[Techtalk] Philosophical question: CPU/memory/disk cheaper than
Wim De Smet
kromagg at gmail.com
Tue Apr 10 11:19:26 UTC 2007
On 4/10/07, Kelly Jones <kelly.terry.jones at gmail.com> wrote:
> And now, a philosophical question:
> If I have a program that runs slowly (or hogs so much CPU/memory/disk
> that it slows other processes to a crawl), is it cheaper to:
> % Work to re-code the program to be more efficient and use less resources?
> % Increase the amount of CPU/memory/disk I have, or buy another
> machine just to run this program?
> Someone told me this was a no-brainer, and that it was a generally
> accepted fact that computer CPU/memory/disk was much cheaper than
> programmer time. True?
Eric S. Raymond claims in his book The Art of UNIX Programming that
you should only consider recoding the program if you think you'll be
able to make it an order of magnitude faster, i.e. 10, 100, 1000 times
faster depending on what you change. I think he's right in this
respect, labor is expensive and something less than an order of
magnitude faster is much cheaper to solve by buying hardware than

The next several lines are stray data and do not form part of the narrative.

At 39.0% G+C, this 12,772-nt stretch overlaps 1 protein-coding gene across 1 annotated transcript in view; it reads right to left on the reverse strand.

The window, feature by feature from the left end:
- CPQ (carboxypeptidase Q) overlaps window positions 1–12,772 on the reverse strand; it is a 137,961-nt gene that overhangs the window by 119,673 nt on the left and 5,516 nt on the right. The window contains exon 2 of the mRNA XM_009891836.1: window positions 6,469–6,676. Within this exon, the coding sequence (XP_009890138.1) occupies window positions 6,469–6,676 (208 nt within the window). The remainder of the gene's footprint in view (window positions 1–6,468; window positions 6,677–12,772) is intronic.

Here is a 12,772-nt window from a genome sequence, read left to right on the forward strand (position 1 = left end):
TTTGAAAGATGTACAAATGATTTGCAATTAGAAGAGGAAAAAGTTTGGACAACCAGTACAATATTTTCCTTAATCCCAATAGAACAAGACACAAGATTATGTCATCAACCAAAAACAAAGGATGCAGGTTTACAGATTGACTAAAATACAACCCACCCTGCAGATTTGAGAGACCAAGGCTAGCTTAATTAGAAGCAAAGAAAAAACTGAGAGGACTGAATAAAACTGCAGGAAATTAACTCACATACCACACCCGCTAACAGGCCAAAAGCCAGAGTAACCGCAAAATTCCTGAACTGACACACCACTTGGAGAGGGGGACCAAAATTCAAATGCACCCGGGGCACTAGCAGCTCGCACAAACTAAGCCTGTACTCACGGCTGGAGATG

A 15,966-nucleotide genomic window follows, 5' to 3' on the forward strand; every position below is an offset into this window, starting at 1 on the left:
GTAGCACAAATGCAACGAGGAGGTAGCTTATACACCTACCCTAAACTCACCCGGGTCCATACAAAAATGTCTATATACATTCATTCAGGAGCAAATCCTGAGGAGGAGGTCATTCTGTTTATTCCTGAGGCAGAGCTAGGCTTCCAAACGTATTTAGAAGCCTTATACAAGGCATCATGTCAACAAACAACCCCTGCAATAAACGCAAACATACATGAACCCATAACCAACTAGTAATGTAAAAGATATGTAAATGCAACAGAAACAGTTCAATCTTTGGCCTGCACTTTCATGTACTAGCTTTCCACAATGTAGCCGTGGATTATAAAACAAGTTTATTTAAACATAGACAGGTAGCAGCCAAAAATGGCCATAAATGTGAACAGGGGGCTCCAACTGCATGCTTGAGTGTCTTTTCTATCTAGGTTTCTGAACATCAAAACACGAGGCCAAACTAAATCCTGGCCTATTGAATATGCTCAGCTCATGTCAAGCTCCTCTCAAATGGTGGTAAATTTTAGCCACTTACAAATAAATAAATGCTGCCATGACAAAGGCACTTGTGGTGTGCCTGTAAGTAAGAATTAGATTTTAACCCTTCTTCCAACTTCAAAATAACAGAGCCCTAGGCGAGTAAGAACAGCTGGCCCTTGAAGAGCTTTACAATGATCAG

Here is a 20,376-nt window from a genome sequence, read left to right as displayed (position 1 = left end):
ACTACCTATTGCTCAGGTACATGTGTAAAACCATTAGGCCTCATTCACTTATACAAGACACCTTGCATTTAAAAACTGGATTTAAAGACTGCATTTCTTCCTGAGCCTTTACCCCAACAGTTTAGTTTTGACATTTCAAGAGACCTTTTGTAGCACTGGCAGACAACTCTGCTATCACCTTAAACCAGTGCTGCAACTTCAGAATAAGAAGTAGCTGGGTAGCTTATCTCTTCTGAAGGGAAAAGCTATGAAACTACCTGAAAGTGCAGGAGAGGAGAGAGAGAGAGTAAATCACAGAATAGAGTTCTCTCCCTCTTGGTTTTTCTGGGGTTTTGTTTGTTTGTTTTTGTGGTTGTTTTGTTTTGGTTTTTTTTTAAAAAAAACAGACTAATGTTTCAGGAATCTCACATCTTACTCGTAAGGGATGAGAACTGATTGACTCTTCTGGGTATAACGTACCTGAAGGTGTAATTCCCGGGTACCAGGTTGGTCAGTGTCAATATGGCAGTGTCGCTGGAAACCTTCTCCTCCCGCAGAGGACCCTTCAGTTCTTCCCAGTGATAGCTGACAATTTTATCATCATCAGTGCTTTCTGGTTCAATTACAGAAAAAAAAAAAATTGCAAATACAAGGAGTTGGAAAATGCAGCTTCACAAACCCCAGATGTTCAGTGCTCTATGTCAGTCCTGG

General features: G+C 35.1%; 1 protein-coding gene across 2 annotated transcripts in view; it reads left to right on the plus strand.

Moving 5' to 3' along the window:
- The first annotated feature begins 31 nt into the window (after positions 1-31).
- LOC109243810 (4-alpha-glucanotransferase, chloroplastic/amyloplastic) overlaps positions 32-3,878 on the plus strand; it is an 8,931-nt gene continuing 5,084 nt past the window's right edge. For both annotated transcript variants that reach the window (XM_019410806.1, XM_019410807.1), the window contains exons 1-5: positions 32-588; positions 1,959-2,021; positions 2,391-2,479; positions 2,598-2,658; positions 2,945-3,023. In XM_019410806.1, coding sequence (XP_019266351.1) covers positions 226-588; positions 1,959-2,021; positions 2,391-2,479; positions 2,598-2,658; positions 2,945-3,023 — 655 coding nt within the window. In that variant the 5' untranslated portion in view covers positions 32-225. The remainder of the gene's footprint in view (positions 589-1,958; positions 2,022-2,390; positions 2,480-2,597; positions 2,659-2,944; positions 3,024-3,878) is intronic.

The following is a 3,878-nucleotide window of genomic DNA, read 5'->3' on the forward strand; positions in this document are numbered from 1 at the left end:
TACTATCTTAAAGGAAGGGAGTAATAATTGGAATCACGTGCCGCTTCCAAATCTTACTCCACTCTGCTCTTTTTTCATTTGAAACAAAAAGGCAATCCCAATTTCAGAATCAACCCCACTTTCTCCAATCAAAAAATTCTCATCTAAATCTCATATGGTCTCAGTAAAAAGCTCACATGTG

making a developer spend his/her time on it. It's a rule of thumb of
On the other hand that can be dangerous to say. I often come across
little tidbits of implementation details in gnome that I wonder
whether the gnome developers weren't a bit too eager to follow ESR's
advice on, e.g. they picked the stupid implementation that's fast to
do and easy to understand, but lots of instances of this means gnome
gets a reputation of being slow. Until someone rewrites it you'd say,
but that doesn't seem to happen a lot with such frequency (gnome file
picker I'm looking at you).
> Have there been studies done on this? Articles written?
I guess it's pretty easy to calculate. Find out how many man hours it
would approximately take, get the cost of that, compare it to the cost
of new hardware you need.
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